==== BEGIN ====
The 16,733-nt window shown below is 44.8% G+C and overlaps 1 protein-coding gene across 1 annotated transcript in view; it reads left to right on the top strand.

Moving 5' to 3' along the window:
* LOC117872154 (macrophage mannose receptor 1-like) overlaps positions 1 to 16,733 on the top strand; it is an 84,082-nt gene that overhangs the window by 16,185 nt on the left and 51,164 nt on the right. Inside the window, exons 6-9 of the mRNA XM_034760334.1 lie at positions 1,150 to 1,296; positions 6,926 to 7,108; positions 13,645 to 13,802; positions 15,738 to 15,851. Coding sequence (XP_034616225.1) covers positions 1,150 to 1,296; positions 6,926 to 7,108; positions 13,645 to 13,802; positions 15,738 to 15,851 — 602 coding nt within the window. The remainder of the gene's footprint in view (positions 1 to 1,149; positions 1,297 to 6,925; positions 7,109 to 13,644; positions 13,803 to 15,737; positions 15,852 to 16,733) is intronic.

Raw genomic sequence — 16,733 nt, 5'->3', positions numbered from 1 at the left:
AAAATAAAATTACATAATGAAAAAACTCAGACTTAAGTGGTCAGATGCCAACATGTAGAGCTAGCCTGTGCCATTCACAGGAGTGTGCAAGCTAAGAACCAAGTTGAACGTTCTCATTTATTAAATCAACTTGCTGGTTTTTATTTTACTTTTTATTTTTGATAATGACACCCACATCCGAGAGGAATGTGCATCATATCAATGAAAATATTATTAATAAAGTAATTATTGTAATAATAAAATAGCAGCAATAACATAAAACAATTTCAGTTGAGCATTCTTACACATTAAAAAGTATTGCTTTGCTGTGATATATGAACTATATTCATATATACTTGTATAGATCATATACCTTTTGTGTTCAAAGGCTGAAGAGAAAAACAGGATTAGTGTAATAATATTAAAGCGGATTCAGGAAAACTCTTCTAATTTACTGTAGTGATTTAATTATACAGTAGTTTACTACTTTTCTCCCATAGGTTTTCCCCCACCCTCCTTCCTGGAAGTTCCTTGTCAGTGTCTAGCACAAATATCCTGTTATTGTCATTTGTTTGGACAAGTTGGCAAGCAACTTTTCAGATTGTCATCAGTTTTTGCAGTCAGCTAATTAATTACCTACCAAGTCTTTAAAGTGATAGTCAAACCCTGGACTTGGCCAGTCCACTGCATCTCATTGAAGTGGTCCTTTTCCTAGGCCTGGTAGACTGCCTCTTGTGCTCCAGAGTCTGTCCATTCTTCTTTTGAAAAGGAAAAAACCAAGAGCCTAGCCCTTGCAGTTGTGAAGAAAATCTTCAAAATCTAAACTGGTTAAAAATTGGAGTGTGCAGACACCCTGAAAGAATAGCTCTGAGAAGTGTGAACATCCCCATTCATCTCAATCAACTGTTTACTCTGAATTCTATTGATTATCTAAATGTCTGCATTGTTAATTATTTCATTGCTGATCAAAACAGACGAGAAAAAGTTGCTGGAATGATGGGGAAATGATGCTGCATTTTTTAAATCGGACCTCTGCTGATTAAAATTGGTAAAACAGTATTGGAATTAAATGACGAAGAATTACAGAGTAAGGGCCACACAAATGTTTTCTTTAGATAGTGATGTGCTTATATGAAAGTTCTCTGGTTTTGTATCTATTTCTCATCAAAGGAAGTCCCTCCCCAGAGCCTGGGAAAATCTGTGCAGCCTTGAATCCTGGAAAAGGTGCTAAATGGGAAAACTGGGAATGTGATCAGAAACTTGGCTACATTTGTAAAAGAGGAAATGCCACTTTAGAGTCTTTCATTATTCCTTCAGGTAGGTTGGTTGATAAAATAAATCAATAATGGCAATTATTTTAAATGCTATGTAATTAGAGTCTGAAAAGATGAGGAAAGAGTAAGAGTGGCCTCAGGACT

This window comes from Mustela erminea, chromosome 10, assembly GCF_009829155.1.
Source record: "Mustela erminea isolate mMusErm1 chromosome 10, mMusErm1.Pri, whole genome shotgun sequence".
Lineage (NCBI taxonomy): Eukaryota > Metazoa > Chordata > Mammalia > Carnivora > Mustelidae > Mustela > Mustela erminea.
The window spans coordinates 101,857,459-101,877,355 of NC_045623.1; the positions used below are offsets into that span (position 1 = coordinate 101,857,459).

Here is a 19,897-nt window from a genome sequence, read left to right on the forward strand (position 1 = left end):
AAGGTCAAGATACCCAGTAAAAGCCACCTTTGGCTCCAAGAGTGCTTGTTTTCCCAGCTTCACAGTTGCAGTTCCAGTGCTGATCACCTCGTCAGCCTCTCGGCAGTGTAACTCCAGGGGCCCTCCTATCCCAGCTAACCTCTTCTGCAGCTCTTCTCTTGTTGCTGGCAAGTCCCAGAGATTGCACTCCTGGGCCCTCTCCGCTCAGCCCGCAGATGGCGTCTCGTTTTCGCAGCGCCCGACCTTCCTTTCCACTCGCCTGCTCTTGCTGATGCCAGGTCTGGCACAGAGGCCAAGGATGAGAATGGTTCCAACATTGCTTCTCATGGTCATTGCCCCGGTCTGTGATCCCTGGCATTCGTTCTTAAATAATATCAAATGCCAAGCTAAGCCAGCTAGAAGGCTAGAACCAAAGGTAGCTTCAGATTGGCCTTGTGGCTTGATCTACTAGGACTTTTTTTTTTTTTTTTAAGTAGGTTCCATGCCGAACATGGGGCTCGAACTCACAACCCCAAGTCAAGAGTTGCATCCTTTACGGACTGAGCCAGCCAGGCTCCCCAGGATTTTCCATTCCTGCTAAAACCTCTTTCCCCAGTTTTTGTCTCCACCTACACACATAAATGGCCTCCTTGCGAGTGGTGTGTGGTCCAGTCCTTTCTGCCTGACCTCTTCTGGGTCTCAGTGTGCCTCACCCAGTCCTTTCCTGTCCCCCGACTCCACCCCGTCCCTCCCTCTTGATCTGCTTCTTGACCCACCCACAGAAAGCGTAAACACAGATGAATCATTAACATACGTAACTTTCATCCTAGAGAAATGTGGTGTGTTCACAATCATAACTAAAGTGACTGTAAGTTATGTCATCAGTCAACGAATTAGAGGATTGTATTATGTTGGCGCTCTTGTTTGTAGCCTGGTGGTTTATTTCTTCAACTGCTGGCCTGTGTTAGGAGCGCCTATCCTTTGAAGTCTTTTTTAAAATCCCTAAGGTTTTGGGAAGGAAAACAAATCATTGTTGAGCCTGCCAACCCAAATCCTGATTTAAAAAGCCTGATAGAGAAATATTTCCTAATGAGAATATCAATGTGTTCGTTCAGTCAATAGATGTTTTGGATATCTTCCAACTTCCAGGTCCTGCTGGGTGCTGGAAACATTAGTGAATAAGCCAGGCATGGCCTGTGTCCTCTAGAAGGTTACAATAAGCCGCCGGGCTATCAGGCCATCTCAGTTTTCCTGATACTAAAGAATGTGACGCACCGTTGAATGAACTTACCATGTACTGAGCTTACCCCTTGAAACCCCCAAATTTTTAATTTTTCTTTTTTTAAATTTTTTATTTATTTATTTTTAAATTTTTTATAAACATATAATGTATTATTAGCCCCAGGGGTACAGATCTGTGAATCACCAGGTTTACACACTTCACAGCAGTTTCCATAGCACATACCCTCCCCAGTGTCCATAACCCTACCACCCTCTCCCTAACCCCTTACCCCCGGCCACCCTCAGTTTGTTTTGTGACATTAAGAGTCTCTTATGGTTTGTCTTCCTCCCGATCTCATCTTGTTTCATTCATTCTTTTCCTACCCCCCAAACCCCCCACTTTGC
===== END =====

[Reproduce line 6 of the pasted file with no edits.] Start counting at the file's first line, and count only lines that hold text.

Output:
This window comes from Mustela erminea, chromosome 10, assembly GCF_009829155.1.